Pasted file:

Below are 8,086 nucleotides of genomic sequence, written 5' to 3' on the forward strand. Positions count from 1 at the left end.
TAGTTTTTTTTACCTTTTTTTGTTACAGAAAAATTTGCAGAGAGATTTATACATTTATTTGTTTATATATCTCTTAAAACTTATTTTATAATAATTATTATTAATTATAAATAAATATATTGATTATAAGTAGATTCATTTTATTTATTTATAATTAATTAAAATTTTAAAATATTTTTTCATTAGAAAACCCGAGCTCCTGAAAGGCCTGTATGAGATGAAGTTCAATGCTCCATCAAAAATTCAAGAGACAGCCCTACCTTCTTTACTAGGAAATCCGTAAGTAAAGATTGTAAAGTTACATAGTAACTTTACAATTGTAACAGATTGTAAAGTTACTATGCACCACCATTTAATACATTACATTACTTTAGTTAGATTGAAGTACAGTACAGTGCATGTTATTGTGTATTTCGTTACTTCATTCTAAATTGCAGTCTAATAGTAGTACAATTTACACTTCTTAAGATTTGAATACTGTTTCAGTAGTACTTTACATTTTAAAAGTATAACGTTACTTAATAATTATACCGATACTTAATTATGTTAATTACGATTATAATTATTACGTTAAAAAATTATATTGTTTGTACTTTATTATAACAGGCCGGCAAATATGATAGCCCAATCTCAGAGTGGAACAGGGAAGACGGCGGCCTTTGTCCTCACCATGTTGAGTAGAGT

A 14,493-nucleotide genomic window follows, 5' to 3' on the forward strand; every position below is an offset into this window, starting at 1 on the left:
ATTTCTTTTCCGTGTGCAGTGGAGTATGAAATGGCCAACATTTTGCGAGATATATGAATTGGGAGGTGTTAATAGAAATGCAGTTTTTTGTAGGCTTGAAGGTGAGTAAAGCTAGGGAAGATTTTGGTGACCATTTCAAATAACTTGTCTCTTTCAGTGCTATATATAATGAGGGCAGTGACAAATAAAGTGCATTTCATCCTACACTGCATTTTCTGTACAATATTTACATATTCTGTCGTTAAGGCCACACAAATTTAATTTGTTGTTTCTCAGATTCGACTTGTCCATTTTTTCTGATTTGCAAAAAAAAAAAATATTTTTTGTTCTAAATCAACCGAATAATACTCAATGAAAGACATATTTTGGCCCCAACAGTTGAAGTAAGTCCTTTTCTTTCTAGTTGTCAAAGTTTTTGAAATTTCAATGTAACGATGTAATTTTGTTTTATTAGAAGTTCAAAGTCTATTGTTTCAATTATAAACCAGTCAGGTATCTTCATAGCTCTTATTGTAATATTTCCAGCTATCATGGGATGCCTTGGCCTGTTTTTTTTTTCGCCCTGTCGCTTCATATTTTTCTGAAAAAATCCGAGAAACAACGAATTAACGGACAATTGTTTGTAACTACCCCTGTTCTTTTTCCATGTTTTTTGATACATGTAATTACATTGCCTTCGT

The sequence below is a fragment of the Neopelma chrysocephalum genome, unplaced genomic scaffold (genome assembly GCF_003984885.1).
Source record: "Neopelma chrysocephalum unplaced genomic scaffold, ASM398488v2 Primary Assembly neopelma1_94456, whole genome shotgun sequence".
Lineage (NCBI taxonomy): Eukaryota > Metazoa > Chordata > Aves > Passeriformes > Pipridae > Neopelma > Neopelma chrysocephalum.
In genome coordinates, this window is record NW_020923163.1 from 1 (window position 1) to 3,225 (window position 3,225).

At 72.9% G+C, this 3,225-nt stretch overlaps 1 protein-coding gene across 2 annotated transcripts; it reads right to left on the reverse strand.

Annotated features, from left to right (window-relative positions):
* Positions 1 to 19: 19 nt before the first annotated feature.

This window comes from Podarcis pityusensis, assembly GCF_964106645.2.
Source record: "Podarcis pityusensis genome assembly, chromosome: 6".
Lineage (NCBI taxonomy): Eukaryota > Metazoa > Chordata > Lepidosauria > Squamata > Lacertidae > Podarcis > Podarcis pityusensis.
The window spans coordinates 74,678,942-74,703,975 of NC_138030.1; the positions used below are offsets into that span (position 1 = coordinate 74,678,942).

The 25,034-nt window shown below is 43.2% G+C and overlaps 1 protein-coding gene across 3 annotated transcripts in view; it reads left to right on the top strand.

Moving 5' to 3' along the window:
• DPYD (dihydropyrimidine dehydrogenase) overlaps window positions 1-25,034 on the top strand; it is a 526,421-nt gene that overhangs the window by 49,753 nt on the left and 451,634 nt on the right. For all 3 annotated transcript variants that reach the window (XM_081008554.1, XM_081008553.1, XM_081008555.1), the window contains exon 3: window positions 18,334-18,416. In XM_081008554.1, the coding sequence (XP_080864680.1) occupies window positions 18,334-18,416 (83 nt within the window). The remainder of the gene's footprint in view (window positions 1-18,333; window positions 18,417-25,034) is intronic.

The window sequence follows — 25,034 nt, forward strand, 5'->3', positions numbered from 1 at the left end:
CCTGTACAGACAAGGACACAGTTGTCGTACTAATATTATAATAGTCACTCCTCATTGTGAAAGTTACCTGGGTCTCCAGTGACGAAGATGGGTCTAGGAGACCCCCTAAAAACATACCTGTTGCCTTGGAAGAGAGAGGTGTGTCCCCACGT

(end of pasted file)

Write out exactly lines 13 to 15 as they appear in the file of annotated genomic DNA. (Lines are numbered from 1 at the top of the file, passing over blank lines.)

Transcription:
Source record: "Podarcis pityusensis genome assembly, chromosome: 6".
Lineage (NCBI taxonomy): Eukaryota > Metazoa > Chordata > Lepidosauria > Squamata > Lacertidae > Podarcis > Podarcis pityusensis.
The window spans coordinates 74,678,942-74,703,975 of NC_138030.1; the positions used below are offsets into that span (position 1 = coordinate 74,678,942).